During the National Institutes of Health (NIH) Council of Councils Meeting on May 19-20, a report from the Working Group on Behavioral and Social Sciences Research (BSSR) Integration was presented and approved by the Council. The report, which was presented by Acting Director of the Office of Behavioral and Social Sciences Research (OBSSR) and Acting Associate Director for BSSR at NIH Dr. Christine Hunter, was prepared by a working group chartered by the NIH Council of Councils. The group included two PAA members, Dr. David Weir, University of Michigan and Dr. Rebeca Wong, University of Texas Medical Branch at Galveston, members of the National Institute on Aging and National Institute of Child Health and Human Development advisory councils, respectively.
The working group was charged with examining the proportion of NIH research with a significant social or behavioral component and the representation of BSSR in the expertise of those within NIH. The report finds that while BSSR is relevant across each of the Institutes and Centers (ICs) at NIH, there are “significant gaps and variation in BSSR integration across the NIH.” Recommendations included urging the NIH to:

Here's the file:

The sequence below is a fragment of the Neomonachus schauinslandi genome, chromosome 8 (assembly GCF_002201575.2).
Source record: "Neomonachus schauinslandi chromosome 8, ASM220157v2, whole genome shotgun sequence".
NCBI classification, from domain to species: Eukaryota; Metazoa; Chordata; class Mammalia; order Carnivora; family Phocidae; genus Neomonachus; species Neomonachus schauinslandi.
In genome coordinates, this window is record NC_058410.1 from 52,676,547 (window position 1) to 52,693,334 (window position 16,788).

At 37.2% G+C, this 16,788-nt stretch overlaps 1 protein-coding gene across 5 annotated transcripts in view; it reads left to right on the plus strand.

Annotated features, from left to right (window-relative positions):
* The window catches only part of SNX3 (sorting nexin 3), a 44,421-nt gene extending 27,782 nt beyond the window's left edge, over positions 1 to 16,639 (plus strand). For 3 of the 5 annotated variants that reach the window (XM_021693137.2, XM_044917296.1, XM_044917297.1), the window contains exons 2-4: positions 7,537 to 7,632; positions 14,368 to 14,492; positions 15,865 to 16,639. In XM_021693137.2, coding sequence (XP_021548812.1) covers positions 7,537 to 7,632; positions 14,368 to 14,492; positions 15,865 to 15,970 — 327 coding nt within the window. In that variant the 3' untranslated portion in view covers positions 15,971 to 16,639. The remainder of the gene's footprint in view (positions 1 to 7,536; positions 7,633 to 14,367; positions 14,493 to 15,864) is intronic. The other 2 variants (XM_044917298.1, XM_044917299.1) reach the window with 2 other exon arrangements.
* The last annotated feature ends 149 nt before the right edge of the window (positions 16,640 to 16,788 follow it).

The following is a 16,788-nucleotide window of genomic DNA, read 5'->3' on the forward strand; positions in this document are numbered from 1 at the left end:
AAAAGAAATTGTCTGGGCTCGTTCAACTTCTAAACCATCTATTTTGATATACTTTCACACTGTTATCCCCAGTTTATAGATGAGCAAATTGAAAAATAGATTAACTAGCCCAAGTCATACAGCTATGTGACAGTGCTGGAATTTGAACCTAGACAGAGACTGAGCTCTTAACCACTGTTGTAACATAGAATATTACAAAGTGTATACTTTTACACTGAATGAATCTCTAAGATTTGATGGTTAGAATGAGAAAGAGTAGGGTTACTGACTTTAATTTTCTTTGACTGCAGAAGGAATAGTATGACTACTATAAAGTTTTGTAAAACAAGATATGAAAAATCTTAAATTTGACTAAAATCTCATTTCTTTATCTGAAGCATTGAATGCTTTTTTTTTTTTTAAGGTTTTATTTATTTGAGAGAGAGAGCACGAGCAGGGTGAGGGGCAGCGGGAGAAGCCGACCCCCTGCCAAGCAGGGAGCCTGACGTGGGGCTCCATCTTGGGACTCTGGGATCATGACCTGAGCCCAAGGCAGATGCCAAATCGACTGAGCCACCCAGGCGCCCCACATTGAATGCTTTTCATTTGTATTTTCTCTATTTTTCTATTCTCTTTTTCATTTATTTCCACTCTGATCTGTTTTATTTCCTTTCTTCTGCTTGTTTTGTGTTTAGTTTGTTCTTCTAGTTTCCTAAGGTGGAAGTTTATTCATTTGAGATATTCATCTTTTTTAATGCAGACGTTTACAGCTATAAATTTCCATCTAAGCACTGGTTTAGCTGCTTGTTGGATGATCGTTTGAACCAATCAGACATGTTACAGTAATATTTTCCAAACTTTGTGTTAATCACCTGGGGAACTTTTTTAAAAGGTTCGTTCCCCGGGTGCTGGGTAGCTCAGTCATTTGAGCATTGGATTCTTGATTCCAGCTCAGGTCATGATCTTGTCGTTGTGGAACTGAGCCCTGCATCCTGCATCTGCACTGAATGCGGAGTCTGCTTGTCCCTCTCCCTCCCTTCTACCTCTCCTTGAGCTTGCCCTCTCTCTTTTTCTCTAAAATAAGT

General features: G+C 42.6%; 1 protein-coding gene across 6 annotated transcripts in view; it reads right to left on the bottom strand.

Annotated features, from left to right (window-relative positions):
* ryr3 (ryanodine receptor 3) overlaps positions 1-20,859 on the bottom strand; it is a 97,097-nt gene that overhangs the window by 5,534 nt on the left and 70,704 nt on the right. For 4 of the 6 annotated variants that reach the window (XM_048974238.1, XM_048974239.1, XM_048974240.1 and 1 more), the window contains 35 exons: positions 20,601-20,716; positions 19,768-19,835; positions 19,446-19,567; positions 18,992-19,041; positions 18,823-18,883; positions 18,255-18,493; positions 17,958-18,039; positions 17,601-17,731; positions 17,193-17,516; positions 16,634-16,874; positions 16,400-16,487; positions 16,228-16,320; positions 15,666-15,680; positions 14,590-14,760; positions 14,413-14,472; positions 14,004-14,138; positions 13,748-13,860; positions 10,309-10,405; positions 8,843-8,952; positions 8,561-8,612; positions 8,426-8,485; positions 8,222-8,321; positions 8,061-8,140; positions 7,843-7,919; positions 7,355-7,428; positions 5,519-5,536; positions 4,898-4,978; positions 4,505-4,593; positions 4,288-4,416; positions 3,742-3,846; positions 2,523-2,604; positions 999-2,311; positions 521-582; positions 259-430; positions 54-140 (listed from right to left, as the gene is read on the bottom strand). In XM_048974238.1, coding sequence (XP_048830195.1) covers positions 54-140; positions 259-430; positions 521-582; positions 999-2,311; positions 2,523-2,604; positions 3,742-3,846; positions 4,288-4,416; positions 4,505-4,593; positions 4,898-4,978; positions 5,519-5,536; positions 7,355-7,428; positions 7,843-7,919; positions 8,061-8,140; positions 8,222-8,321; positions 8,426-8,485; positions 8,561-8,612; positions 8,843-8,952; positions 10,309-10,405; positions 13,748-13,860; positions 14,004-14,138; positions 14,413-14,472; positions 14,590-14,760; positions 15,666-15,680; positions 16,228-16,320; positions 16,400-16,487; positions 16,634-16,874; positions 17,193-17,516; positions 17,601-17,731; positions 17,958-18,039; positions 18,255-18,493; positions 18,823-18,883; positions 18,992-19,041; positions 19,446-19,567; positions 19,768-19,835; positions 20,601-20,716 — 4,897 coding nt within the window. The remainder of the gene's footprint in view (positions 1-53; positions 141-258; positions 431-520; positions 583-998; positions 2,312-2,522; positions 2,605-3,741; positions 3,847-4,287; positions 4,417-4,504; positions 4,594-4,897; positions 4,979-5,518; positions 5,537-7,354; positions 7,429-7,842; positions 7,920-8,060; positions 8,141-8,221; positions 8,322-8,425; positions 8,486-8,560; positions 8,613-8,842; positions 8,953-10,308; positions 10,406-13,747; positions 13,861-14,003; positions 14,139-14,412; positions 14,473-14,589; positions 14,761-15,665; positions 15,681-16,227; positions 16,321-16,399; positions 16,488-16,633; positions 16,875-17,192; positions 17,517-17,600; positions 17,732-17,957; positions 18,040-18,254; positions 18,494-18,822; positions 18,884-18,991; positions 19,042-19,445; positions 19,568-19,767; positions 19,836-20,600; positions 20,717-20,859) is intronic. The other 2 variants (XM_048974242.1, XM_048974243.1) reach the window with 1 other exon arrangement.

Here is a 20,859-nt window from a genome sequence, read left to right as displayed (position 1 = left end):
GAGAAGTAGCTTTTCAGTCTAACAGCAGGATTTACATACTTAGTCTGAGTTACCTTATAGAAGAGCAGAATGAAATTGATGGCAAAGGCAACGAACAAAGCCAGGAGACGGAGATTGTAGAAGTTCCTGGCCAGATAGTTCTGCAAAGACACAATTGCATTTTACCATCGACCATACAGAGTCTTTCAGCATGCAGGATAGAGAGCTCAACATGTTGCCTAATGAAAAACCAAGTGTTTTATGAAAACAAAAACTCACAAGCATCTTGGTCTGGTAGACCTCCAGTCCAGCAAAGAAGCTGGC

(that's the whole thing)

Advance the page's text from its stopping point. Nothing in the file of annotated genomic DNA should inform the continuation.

- Better incorporating and integrating BSSR into IC and NIH-wide strategic plans;
- Evaluate and monitor the distribution of BSSR staff across the agency;
- Align NIH Advisory Council representation to have two minimum members with BSSR or public health expertise;
- Work with OBSSR to identify opportunities to increase BSSR applications at ICs with low BSSR usage;
- Increase centers, resource grants, and trial networks that include a BSSR focus;
- Increase resources allocated to OBSSR for staff and programs; and
- Engage BSSR expertise throughout the development of new research policies and practices.
The members of the Council of Councils were largely supportive of the report and its findings, with some questions directed to Dr. Hunter regarding the importance of research grant success rates, the “shockingly low” amount of BSSR used at some of the ICs, and, given the wide range of application of BSSR, calls that it be better utilized in improving public health.
About her experience, Dr. Wong said, “I was pleasantly surprised by the charge to this committee, and I was appalled at how little representation there was of the behavioral and social sciences across the NIH IC’s. If for no other reason, we need to get more involved across all of NIH to make progress in health disparities.”
The PAA Government and Public Affairs Committee will use the report’s results to identify ICs that could benefit from learning more about critical population research activities and findings and to discuss how additional resources could benefit both the population sciences and the research agenda of select ICs.
The working group report and the presentation slides are available on the Council of Councils website.